A Donald Trump supporter had every right to brandish a profane protest sign in a busy public park on a summer’s day at Niagara Falls, Ontario’s top court ruled on Monday.
In quashing a trespass notice issued to Fredrick Bracken, the Court of Appeal said the ability to protest publicly — even using vulgar language — is an essential part of the democratic process.
“In a free society, individuals are permitted to use open public spaces to address the people assembled there, to challenge each other, and to call government to account,” the Appeal Court said. “The idea that the parks are somehow different — that they are categorically a ‘safe space’ where people are to be protected from exposure to political messages — is antithetical to a free and democratic society and would set a dangerous precedent.”
At the same time, the court upheld the constitutionality of a rule barring park users from abusive behaviour that could interfere with the enjoyment of other users. The provision, the court found, was a reasonable restriction on free speech.
The case arose in August 2016 in the run-up to the presidential election in the United States. Bracken, of Fort Erie, Ont., was in a park near the falls holding up a sign reading: “Trump is right. F—k China. F—k Mexico.”
Niagara Parks police decided the sign was offensive and disturbing visitors. Officers told Bracken he could not display the sign and told him to leave.
A couple of days later, Bracken went to the Parks police headquarters, where he was told that if he returned to the park with the sign, he would be removed under trespassing laws.
He turned to the courts, seeking a declaration that parks rules prohibiting “abusive or insulting language” that interferes with other park users was unconstitutional, and that the oral trespass notice police gave him had violated his free speech rights.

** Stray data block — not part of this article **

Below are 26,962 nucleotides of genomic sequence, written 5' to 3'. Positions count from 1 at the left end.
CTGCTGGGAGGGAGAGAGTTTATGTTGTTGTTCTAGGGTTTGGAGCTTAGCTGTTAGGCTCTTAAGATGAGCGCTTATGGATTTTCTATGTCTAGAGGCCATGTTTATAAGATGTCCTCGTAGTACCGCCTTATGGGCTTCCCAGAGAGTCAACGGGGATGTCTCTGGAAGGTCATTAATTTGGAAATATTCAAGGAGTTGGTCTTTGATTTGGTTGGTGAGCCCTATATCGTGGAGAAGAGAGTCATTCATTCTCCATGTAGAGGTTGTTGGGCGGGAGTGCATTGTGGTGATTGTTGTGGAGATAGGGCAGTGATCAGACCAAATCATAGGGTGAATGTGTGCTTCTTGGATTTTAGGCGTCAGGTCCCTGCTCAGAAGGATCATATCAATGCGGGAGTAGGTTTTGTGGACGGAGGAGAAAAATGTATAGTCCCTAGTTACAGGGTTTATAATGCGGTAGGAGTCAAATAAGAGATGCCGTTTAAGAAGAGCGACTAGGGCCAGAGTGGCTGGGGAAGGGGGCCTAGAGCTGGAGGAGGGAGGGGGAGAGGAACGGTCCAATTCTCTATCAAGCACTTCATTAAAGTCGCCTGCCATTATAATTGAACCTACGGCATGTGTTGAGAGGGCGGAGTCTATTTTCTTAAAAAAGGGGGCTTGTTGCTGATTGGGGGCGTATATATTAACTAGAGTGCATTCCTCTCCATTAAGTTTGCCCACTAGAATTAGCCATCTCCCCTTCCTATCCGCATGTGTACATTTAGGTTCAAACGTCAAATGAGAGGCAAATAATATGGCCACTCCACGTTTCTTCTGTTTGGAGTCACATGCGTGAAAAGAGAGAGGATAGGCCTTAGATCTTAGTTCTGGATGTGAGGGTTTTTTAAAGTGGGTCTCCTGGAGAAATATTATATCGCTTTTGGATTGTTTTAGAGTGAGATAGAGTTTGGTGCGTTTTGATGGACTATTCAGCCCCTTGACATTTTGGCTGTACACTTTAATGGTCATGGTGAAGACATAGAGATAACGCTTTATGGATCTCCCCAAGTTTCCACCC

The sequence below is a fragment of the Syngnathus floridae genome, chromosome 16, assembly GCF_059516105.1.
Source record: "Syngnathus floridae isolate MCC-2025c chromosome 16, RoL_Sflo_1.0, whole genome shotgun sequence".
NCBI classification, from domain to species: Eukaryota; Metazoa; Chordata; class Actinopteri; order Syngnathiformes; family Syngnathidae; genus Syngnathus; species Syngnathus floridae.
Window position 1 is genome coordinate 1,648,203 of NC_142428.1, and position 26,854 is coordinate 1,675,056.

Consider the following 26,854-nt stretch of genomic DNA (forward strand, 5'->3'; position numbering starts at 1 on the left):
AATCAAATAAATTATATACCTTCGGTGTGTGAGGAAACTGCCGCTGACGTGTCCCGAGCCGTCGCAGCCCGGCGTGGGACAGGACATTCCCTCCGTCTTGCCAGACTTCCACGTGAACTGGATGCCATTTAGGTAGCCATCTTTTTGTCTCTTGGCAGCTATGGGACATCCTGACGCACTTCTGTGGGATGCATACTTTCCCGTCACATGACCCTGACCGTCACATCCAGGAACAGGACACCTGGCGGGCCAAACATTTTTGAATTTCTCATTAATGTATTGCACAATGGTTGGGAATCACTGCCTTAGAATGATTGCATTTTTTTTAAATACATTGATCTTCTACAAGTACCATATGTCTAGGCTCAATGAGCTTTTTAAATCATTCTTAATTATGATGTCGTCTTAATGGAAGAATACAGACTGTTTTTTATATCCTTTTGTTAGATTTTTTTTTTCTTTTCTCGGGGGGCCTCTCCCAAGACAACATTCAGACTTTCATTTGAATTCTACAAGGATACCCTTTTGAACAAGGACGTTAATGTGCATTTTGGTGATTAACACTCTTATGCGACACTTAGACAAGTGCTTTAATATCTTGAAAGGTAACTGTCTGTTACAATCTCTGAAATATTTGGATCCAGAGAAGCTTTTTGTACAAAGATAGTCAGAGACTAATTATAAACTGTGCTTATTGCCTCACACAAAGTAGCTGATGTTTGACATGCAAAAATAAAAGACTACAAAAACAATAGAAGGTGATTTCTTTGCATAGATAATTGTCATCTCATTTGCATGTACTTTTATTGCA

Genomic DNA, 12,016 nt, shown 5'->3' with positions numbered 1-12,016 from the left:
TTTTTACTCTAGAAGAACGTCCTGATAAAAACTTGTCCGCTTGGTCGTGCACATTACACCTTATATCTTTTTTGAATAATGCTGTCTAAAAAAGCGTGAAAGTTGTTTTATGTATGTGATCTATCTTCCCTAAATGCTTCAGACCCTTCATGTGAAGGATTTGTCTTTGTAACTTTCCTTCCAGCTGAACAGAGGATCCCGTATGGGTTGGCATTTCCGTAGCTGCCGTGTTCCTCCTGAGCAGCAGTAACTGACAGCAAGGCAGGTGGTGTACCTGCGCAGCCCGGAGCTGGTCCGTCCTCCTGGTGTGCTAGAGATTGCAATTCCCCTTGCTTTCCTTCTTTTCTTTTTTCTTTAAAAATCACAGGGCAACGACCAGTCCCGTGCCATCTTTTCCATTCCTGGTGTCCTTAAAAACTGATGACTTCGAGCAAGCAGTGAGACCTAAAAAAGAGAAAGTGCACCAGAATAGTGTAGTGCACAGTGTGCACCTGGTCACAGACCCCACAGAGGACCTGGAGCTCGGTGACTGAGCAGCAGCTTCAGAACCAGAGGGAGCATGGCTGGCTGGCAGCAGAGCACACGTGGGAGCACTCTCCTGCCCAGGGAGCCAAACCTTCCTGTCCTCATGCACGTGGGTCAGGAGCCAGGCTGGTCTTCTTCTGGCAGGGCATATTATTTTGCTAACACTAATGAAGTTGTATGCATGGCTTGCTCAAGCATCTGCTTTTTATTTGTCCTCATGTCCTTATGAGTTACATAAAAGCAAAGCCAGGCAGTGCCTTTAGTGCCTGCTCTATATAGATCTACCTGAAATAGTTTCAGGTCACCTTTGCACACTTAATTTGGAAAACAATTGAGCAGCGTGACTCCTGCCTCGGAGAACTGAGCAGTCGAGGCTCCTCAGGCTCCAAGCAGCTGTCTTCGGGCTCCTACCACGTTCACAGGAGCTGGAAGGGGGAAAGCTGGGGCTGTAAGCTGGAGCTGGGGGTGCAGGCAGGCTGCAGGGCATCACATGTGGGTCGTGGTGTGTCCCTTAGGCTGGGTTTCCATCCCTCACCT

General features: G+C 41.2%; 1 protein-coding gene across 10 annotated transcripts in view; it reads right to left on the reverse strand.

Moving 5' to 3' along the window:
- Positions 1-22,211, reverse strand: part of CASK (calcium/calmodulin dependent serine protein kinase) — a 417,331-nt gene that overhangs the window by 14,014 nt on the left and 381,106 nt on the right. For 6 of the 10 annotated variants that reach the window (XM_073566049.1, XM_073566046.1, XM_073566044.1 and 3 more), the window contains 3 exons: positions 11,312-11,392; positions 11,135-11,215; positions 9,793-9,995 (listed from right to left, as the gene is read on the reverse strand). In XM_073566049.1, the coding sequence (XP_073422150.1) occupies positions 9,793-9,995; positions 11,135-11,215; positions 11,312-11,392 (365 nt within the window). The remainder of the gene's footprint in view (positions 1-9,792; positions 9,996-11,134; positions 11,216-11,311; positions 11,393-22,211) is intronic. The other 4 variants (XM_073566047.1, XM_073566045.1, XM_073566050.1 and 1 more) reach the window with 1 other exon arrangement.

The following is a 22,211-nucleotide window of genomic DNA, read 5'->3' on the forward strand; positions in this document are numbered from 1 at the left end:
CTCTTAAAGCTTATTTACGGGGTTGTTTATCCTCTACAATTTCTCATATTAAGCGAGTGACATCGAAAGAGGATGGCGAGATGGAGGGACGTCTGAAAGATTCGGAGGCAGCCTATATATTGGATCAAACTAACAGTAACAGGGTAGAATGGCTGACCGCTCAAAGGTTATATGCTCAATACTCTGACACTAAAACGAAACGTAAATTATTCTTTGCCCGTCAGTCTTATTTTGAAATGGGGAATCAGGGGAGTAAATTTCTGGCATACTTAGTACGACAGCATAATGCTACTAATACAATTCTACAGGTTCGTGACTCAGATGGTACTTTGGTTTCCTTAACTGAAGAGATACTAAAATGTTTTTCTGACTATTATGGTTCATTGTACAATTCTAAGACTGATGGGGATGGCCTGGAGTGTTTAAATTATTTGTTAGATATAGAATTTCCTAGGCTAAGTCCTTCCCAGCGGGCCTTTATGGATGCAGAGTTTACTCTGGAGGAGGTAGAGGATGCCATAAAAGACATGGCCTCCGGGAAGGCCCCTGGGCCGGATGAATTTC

In September 2016, Superior Court Justice James Ramsay ruled that constitutionally guaranteed freedom of expression does not apply to shouting insulting or abusive language in parks. However, Ramsay declined to rule on the validity of the oral trespass notice because he was not satisfied police had actually issued such a notice.
Bracken turned to the Court of Appeal, which decided Ramsay was mistaken to conclude that park rules did not infringe on free speech. The judge was also wrong in deciding police had not issued a trespass notice so there was nothing to quash, the Appeal Court found.
For their part, Niagara Parks police and Niagara Parks Commission tried to argue that the parks are intended to be a place of refuge where users can experience natural beauty without the distraction of potentially divisive expression. However, the higher court found the plaza where Bracken was protesting was a busy, partly commercial area where neither quiet nor an absence of distraction was possible.
At the same time, the court upheld the law itself on the grounds that it aims to prevent individuals and groups from using public spaces in a way that makes them unfit for others to use. When the line is crossed must be decided on a case-by-case basis and, the Appeal Court said, Bracken in no way went too far.
“The public is not required to endure personalized invective, but nothing in the sign’s message could be characterized in this way,” the Appeal Court said. “The display of the sign, despite its profanity, did not constitute the use of insulting or abusive language.”
In November 2016, Niagara police arrested Bracken, then 39, during a similar protest at Brock University, according to the student paper Brock News. He was charged with assaulting a student and making offensive racial comments.
Colin Perkel, The Canadian Press